Eating meals earlier in the day is healthier and stops people from piling on the pounds, according to a new study. American researchers found that eating only in the first eight hours of getting out of bed may counterweight gain, improve blood sugar fluctuations, and reduce the time that blood sugar is above normal levels, preventing diabetes.
“Eating the majority of one’s calories earlier in the day reduces the time that the blood sugar is elevated, thereby improving metabolic health. Our research shows that just one week of following this diet strategy reduces fluctuations in blood sugar levels and reduces the time that the blood sugar is elevated above normal levels. This suggests early time-restricted feeding may be a helpful strategy for those with prediabetes or obesity to keep their blood sugars in a normal range and prevent them from progressing to type 2 diabetes,” Dr. Joanne Bruno, study lead author, an endocrinologist at New York University, said
The research team evaluated early time-restricted feeding (eTRF), which involves mostly eating in the first eight hours of the day. Previous studies have found that a form of intermittent fasting may improve cardio metabolic health and blood sugar levels. However, the team wanted to determine whether these improvements are related to weight loss or the fasting strategy.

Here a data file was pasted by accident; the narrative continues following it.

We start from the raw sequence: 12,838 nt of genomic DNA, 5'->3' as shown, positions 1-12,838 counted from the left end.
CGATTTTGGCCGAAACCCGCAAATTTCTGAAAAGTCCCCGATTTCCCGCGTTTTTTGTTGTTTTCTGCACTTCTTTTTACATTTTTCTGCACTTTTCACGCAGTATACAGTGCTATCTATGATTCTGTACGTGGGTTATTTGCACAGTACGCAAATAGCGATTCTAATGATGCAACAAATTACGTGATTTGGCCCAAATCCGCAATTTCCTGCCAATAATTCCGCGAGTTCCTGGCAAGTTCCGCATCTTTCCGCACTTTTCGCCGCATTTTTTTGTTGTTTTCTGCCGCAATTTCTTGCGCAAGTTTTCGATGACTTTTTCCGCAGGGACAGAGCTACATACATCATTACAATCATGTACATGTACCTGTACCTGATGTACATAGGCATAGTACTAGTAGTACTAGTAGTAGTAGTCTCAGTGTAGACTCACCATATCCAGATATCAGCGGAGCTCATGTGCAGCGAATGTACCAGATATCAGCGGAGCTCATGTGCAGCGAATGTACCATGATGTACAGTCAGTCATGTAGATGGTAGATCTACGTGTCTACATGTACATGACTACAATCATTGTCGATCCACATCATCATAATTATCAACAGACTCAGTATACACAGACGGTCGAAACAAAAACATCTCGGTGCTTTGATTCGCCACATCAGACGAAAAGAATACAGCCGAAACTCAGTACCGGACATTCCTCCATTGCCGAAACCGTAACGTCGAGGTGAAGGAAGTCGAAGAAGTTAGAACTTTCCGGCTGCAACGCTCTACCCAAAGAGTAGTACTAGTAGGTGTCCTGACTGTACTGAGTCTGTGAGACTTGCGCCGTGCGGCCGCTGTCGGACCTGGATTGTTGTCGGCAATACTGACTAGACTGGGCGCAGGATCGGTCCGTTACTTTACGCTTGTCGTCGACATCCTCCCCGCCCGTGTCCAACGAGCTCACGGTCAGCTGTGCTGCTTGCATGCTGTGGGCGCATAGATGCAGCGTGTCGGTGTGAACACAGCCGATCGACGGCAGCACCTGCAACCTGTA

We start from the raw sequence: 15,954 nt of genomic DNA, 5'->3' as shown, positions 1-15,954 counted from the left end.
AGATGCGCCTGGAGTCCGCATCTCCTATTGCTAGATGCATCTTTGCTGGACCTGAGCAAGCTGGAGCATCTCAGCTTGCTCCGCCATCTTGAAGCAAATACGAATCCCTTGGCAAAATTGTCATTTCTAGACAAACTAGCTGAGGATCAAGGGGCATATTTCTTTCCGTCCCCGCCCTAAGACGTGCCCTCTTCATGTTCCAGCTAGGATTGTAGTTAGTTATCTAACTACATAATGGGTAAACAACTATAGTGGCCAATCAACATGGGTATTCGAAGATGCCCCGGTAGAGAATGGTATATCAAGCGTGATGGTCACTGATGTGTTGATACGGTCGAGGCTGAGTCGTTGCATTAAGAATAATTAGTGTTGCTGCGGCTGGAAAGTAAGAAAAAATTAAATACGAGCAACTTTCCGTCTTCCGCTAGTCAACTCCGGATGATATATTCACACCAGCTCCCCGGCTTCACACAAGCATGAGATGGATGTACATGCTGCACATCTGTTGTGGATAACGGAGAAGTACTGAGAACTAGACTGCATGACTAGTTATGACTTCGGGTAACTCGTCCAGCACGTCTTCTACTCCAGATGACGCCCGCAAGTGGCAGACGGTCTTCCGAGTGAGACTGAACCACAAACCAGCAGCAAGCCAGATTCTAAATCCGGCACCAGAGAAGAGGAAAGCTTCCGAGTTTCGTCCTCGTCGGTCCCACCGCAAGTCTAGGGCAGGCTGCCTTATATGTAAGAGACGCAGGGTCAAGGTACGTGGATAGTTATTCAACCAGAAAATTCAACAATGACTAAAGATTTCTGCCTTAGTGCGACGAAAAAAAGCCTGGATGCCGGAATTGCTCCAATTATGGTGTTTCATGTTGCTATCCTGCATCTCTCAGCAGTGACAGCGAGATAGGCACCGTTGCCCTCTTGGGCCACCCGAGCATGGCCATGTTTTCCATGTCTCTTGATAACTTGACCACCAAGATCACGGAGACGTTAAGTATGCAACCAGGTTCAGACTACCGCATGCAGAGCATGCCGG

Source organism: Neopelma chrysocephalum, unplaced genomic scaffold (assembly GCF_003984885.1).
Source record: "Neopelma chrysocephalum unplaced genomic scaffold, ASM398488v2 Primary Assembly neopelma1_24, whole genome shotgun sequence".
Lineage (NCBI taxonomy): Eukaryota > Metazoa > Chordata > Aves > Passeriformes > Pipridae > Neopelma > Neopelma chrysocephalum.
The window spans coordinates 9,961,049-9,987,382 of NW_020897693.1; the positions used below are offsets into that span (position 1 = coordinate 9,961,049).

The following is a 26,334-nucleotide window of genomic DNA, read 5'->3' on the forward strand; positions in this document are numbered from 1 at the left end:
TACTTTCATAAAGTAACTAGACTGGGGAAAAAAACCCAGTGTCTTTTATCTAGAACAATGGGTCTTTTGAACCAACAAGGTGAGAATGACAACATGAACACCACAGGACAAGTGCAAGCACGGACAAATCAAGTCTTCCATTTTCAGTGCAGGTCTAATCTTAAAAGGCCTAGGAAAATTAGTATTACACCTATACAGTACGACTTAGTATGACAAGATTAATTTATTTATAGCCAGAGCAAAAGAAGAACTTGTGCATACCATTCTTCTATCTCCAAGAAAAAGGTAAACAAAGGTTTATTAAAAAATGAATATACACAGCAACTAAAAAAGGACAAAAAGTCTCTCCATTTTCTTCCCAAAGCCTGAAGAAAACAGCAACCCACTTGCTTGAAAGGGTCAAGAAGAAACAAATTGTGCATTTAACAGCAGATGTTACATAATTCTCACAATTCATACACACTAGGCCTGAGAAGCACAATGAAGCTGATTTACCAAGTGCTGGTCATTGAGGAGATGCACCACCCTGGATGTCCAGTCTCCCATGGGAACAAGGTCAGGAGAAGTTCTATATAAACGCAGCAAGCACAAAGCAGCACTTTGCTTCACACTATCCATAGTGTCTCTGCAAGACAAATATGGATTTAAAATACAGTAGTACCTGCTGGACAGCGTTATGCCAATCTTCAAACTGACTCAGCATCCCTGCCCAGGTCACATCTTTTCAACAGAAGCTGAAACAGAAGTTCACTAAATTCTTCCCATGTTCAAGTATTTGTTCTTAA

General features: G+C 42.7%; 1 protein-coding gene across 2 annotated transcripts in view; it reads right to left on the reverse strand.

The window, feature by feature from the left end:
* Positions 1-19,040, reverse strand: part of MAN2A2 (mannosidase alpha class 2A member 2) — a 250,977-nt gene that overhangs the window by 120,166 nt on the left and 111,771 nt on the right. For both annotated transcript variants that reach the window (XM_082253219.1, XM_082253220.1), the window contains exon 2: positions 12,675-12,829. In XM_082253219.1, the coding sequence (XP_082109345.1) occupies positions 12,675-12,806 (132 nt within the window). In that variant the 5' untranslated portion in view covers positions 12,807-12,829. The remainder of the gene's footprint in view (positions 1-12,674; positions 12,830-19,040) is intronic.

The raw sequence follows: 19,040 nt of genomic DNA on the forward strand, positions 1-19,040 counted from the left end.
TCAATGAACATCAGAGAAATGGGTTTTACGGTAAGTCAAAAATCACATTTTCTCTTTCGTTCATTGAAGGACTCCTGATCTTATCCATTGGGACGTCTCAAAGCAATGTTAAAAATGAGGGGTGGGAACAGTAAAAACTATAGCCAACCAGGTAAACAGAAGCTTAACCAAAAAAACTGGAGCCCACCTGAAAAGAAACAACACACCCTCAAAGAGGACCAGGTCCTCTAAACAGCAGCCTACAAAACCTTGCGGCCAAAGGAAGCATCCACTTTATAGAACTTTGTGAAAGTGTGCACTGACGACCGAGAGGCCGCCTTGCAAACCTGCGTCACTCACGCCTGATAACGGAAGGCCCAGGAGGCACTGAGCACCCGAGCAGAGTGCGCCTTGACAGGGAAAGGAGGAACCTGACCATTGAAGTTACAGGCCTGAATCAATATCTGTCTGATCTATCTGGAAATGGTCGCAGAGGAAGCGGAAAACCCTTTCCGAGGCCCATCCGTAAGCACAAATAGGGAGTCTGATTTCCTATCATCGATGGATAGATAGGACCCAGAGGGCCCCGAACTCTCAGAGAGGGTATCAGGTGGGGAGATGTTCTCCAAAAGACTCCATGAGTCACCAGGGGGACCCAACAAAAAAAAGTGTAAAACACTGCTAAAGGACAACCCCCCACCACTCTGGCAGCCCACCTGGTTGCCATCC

The study is the first to evaluate the effects of early time-restricted feeding on glycemia and inflammation independent of weight loss. Researchers compared eTRF (80 percent of calories consumed before 1 p.m.) to a usual feeding pattern (50 percent of calories consumed after 4 p.m.) among 10 participants with prediabetes and obesity. The patients were on eTRF or usual feeding patterns for the first seven days and were changed over to the alternative arm for the next seven days.
Food was provided to meet the patients’ caloric needs for weight maintenance to determine the weight-independent effects of the strategy. Participants wore continuous glucose monitors throughout the study.
“We decreased the time these individuals were having high blood sugar levels with just one week of eTRF feeding. The findings show that eating a majority of one’s calories earlier in the day reduces the time that the blood sugar is elevated, thereby improving metabolic health,” Dr. Jose Aleman, study senior author, Assistant Professor of NYU Grossman School of Medicine, said.
The team discovered the participants’ weights were stable throughout the study. Early time-restricted feeding led to a decreased mean amplitude of glycaemic excursion and decreased time above range compared to the usual eating pattern group. The time in range was similar between the eTRF and usual feeding pattern group.
“Based on this data, eTRF may be a helpful dietary strategy for diabetes prevention. Further studies are needed to understand the true overall benefit of these intervention strategies,” Bruno said. The findings were presented at the Endocrine Society’s annual meeting in Chicago.
Produced in association with SWNS Talker
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